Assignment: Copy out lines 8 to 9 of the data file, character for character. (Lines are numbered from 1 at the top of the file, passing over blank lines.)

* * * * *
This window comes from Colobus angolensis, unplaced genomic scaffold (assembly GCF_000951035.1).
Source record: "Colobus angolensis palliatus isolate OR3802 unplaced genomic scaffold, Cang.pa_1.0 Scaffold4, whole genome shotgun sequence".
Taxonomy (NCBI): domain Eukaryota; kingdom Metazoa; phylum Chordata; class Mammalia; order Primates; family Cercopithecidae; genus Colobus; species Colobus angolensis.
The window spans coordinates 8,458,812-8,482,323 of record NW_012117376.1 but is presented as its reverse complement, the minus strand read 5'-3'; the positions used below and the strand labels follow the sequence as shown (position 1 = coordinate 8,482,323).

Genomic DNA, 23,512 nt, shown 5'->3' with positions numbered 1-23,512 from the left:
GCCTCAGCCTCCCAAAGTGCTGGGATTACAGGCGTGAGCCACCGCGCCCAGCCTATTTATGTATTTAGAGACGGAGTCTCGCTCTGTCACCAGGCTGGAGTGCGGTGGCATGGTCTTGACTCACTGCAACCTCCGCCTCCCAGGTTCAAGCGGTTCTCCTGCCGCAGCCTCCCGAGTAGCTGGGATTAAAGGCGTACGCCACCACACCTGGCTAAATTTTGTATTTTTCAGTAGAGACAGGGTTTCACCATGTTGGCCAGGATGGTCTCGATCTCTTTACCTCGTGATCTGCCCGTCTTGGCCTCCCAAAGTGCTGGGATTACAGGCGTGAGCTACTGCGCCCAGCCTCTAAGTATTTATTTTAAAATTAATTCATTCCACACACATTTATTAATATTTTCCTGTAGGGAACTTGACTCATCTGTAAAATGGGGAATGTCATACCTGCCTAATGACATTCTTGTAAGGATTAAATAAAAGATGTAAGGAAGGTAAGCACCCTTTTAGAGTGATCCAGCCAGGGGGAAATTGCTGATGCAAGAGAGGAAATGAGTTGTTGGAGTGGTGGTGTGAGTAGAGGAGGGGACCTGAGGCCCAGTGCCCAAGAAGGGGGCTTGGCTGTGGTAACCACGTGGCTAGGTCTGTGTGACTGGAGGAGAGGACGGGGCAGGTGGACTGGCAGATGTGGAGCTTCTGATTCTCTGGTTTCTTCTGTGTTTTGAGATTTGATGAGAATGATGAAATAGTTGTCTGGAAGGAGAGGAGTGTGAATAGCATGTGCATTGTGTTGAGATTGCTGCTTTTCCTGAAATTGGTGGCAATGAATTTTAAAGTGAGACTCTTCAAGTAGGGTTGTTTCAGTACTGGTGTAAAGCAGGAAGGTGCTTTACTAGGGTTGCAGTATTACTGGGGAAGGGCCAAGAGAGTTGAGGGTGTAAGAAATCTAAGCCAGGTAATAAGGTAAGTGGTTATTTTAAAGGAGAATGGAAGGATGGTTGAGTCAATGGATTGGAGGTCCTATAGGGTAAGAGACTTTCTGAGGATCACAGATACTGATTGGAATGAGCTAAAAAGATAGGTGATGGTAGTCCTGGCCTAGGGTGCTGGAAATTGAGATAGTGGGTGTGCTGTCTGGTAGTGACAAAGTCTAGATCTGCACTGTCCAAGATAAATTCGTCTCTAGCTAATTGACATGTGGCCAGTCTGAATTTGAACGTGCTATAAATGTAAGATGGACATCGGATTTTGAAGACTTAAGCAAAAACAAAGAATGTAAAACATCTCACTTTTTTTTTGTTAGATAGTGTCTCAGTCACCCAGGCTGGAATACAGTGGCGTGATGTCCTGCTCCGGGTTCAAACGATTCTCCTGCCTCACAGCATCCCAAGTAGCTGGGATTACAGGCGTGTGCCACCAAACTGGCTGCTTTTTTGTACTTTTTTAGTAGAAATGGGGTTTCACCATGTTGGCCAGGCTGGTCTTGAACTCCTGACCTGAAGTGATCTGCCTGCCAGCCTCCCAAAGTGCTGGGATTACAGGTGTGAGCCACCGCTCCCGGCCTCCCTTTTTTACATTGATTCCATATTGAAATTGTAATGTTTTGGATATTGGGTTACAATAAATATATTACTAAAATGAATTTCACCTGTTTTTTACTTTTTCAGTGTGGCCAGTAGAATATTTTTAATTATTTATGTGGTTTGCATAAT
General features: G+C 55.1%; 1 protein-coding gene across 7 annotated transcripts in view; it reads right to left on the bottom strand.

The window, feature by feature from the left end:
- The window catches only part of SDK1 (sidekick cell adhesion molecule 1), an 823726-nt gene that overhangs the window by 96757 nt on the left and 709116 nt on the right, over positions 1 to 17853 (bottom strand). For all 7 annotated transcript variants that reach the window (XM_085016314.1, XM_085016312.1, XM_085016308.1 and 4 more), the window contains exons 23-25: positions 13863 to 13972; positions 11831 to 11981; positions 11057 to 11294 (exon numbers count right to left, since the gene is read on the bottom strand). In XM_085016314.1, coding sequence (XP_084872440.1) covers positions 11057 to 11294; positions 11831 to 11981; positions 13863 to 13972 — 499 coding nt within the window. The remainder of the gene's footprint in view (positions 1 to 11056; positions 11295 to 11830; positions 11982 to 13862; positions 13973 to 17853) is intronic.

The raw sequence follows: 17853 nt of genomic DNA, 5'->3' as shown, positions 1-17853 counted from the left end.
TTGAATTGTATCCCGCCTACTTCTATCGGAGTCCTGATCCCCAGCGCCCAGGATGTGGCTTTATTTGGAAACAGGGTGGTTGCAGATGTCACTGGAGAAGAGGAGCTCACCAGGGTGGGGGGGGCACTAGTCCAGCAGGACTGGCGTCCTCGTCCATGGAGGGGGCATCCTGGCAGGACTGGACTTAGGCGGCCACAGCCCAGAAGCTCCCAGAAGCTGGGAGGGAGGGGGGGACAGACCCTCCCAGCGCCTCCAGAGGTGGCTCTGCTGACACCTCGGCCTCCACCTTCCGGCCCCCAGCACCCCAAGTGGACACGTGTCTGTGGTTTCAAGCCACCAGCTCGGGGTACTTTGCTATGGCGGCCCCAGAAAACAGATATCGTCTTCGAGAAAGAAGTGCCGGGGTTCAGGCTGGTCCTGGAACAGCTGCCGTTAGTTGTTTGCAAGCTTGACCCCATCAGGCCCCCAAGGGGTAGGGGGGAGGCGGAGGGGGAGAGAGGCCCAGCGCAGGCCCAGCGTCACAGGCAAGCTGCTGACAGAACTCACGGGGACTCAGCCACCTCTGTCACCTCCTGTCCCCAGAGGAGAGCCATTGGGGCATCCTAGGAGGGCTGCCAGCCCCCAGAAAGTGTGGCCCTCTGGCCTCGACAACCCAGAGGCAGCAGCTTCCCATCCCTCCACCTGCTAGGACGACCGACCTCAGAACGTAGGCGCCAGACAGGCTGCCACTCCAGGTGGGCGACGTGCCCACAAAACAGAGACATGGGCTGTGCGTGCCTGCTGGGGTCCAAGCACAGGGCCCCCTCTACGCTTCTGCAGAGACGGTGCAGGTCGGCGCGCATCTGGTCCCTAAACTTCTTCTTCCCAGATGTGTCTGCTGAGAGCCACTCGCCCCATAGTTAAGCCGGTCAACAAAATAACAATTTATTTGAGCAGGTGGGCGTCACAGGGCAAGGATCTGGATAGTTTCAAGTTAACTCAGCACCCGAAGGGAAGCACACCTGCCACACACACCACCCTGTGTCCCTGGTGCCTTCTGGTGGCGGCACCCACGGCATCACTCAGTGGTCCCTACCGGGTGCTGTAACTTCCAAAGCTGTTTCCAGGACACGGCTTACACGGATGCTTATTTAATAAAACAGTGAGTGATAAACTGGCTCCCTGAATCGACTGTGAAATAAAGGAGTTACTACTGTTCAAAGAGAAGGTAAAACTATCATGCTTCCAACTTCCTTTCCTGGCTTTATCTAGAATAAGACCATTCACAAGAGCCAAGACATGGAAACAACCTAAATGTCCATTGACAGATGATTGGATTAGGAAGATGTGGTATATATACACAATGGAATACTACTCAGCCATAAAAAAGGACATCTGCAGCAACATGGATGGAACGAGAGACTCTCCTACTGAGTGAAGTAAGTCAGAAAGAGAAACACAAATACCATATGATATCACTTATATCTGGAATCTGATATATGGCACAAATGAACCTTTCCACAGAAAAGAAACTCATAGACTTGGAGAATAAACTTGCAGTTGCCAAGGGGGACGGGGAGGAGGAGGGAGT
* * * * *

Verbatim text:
The window, feature by feature from the left end:
- The window catches only part of SDK1 (sidekick cell adhesion molecule 1), an 823726-nt gene that overhangs the window by 96757 nt on the left and 709116 nt on the right, over positions 1 to 17853 (bottom strand). For all 7 annotated transcript variants that reach the window (XM_085016314.1, XM_085016312.1, XM_085016308.1 and 4 more), the window contains exons 23-25: positions 13863 to 13972; positions 11831 to 11981; positions 11057 to 11294 (exon numbers count right to left, since the gene is read on the bottom strand). In XM_085016314.1, coding sequence (XP_084872440.1) covers positions 11057 to 11294; positions 11831 to 11981; positions 13863 to 13972 — 499 coding nt within the window. The remainder of the gene's footprint in view (positions 1 to 11056; positions 11295 to 11830; positions 11982 to 13862; positions 13973 to 17853) is intronic.